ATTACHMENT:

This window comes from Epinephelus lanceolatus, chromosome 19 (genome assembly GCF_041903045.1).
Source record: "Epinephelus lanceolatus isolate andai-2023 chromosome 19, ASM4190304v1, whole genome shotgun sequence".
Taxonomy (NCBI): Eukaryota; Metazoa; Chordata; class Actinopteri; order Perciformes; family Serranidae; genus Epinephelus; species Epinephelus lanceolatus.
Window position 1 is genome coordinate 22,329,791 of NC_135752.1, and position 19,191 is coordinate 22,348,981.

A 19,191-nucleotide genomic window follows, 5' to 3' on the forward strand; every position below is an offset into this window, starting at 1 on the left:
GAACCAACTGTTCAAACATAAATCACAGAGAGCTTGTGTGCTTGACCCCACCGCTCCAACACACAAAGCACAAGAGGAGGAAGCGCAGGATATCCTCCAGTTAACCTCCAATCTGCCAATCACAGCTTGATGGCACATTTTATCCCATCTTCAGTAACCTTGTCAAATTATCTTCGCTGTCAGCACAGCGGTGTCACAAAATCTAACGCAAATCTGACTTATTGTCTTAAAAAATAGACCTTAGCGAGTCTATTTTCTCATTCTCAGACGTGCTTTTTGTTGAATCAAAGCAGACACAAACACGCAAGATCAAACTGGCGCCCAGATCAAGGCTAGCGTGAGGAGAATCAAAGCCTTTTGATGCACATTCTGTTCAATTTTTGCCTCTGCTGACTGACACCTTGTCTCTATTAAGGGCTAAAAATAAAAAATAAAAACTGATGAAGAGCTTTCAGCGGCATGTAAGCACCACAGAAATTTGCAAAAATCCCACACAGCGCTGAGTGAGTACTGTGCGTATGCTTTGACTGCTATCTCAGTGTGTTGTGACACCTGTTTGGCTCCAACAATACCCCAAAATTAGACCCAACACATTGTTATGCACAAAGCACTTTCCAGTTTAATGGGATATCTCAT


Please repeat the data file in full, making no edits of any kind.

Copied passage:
This window comes from Epinephelus lanceolatus, chromosome 19 (genome assembly GCF_041903045.1).
Source record: "Epinephelus lanceolatus isolate andai-2023 chromosome 19, ASM4190304v1, whole genome shotgun sequence".
Taxonomy (NCBI): Eukaryota; Metazoa; Chordata; class Actinopteri; order Perciformes; family Serranidae; genus Epinephelus; species Epinephelus lanceolatus.
Window position 1 is genome coordinate 22,329,791 of NC_135752.1, and position 19,191 is coordinate 22,348,981.

A 19,191-nucleotide genomic window follows, 5' to 3' on the forward strand; every position below is an offset into this window, starting at 1 on the left:
GAACCAACTGTTCAAACATAAATCACAGAGAGCTTGTGTGCTTGACCCCACCGCTCCAACACACAAAGCACAAGAGGAGGAAGCGCAGGATATCCTCCAGTTAACCTCCAATCTGCCAATCACAGCTTGATGGCACATTTTATCCCATCTTCAGTAACCTTGTCAAATTATCTTCGCTGTCAGCACAGCGGTGTCACAAAATCTAACGCAAATCTGACTTATTGTCTTAAAAAATAGACCTTAGCGAGTCTATTTTCTCATTCTCAGACGTGCTTTTTGTTGAATCAAAGCAGACACAAACACGCAAGATCAAACTGGCGCCCAGATCAAGGCTAGCGTGAGGAGAATCAAAGCCTTTTGATGCACATTCTGTTCAATTTTTGCCTCTGCTGACTGACACCTTGTCTCTATTAAGGGCTAAAAATAAAAAATAAAAACTGATGAAGAGCTTTCAGCGGCATGTAAGCACCACAGAAATTTGCAAAAATCCCACACAGCGCTGAGTGAGTACTGTGCGTATGCTTTGACTGCTATCTCAGTGTGTTGTGACACCTGTTTGGCTCCAACAATACCCCAAAATTAGACCCAACACATTGTTATGCACAAAGCACTTTCCAGTTTAATGGGATATCTCAT